Are you suffering from SDID (Social Distancing Insanity Disorder)? (Yes, this is a made-up term. But it fits, right?)
- A sudden uncontrollable desire to jump in your car and drive somewhere—ANYWHERE.
- Waking up from a nightmare about screaming banshees, only to realize it’s your kids.
- Endless scrolling through Yahoo News or cat videos.
- Waiting to shower until later today—okay, tomorrow.
- Not having the slightest idea what day it is.
I think most of us are suffering from SDID right now, in one form or another. It’s pretty tough to stay sane while social distancing. If you’re experiencing any of the above symptoms, join the club—there’s a lot to be anxious about!
Here’s a critical point, though: You’re not alone. We’re all social distancing. Most of us have never experienced this type of situation—unless you were around for the 1918 pandemic. If so, KUDOS! You’re looking good at 102!
Yes, it’s a stressful time right now, to say the least. That’s why it’s so essential to develop healthy habits during these weeks of social distancing—and that definitely includes your mental health.
Here are a few ways you can begin to regain some much-needed sanity in a world that’s clearly not sane at the moment.
Start “social distancing” from the news
Just because we’re in an age of 24-hour news coverage, doesn’t mean that you have to ingest it for 24 hours!
I can tell you about all the studies that have shown what a constant stream of negative news does to your mental state, but I’m sure you already know it. It’s a monster that feasts on your anxiety. The more you watch the news, the more that monster grows in your brain, and the hungrier it gets. Stop feeding it!
You don’t have to bury your head in the sand. (A total myth, by the way. Ostriches don’t do this, and never have.) Go ahead and get a daily dose of news, to keep yourself informed, if that’s what you need to do. Just do it for a short time each day, then move on to other things.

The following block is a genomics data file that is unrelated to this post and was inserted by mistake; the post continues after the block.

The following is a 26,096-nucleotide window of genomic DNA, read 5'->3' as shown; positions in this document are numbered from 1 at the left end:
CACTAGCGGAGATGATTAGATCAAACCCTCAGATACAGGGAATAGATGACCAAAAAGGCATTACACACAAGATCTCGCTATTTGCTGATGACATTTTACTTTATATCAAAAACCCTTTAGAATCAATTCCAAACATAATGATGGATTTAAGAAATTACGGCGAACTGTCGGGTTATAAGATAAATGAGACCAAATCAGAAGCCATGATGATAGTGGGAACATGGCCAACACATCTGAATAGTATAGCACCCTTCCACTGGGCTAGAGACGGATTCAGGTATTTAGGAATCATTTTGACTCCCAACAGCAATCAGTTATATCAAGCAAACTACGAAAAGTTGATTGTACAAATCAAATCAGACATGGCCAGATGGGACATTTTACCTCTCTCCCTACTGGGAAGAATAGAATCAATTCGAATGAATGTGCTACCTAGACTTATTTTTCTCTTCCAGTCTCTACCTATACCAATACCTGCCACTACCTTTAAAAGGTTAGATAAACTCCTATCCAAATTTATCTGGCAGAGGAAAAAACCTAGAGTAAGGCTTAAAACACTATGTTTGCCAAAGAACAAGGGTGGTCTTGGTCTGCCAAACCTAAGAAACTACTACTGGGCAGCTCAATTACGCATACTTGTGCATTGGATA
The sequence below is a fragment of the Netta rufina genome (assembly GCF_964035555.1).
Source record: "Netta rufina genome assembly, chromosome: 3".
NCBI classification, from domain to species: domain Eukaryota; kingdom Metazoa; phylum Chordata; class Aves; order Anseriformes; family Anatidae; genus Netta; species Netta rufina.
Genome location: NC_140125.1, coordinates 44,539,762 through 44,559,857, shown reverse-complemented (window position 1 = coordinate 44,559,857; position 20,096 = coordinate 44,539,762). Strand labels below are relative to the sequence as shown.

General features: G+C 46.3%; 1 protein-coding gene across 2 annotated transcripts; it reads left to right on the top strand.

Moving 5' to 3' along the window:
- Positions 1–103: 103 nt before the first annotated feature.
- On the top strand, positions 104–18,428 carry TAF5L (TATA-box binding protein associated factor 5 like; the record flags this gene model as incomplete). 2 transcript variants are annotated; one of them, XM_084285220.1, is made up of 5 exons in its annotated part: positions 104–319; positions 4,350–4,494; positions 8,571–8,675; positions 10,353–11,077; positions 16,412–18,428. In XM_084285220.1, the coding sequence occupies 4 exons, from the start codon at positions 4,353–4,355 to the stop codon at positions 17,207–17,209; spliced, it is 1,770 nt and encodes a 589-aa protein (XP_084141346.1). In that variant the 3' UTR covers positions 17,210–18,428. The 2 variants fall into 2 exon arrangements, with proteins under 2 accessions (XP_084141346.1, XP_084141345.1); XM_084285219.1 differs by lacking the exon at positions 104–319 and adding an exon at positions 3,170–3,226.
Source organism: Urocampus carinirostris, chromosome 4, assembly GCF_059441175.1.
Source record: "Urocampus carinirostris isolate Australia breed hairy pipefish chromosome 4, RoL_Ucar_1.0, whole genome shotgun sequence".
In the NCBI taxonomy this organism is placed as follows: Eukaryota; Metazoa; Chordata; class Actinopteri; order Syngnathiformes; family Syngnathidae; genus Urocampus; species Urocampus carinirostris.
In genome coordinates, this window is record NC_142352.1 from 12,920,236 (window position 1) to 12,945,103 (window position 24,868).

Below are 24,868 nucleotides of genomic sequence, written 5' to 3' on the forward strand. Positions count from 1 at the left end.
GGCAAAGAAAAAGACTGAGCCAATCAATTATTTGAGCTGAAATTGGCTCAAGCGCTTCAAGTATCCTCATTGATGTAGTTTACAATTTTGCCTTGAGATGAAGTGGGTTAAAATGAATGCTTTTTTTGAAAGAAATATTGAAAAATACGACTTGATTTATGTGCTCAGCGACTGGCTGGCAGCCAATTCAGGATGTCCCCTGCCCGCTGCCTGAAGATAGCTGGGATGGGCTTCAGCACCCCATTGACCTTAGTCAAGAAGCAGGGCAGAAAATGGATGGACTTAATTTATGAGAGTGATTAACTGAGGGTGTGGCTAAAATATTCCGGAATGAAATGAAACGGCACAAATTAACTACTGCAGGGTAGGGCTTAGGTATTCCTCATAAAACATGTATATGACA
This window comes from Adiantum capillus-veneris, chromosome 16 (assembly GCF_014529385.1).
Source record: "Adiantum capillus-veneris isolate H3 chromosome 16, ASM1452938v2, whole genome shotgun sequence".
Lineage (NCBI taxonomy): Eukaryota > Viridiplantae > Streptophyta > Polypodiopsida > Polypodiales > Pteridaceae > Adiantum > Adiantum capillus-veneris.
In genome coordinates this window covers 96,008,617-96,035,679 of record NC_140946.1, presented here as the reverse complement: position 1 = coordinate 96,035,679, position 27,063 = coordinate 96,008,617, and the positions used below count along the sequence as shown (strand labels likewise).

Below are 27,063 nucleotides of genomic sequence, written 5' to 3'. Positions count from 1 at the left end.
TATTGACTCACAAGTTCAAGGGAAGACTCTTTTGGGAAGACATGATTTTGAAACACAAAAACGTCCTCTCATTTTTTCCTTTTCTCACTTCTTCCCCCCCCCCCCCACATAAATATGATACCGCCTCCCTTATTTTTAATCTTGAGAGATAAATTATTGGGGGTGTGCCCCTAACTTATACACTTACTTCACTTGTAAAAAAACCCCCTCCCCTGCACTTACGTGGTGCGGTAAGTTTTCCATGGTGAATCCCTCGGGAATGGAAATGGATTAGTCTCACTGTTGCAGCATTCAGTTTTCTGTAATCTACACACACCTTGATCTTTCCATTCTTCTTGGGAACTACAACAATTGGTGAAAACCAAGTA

In case you haven’t noticed (just kidding, I know you have), news tends to repeat itself on a constant loop. After about 15 minutes, you’ve heard all the latest horrors. I usually look at the news in the morning and give myself a half-hour time limit. That’s enough for one day, believe me.
At first, it may be tough to be so “disconnected” from what’s going on minute by minute in this crisis. But honestly, don’t you think that if something significant were to happen, you’d hear about it?
Of course, it’s vital to stay informed, but “being informed” is a whole different ballgame than being terrorized by news reports. Here are some websites I recommend, where you can get unvarnished information:
- CDC. The Centers for Disease Control have excellent data on the virus and how to protect yourself and others.
- WHO. The World Health Organization has a separate website set up just to answer your questions about the Coronavirus. It’s exceptionally informative.
- SAMSHA. The Substance Abuse and Mental Health Services Administration has also set up a website filled with helpful resources and information.
All these sources are there whenever you want to look at them, and they’re much less likely to have you screaming at the screen or drinking an entire bottle of wine in one sitting.
Start each day with gratitude
That’s right, gratitude. Every day, right after I wake up, I think of the things I’m grateful for. I’ve been doing this for years, and I know that it’s helped me have a happier life. I’ve also started a practice of getting my husband to tell me what he’s grateful for each morning. He’s a tough nut to crack, I’ll tell ya, but I’m working him over.
Don’t believe it works? Oh, ye of little gratitude. Numerous studies have been done on the effect of gratitude on the brain. UCLA’s Mindfulness Awareness Research Center, for example, has done studies on how regularly expressing gratitude literally changes the molecular structure of the brain. Gratitude, per their studies, also keeps your gray matter functioning well, and makes you happier and healthier. (Full disclosure: UCLA is my alma mater, but I would have shared this information regardless.)
You can start the practice of daily gratitude the way I did, by thinking of things you’re grateful for each day. Here are a few other ways as well:
- Keep a gratitude journal. A lot of people do this, and it helps them to write down what makes them grateful. I’m writing down what’s keeping me sane while I’m social distancing, and it’s helping.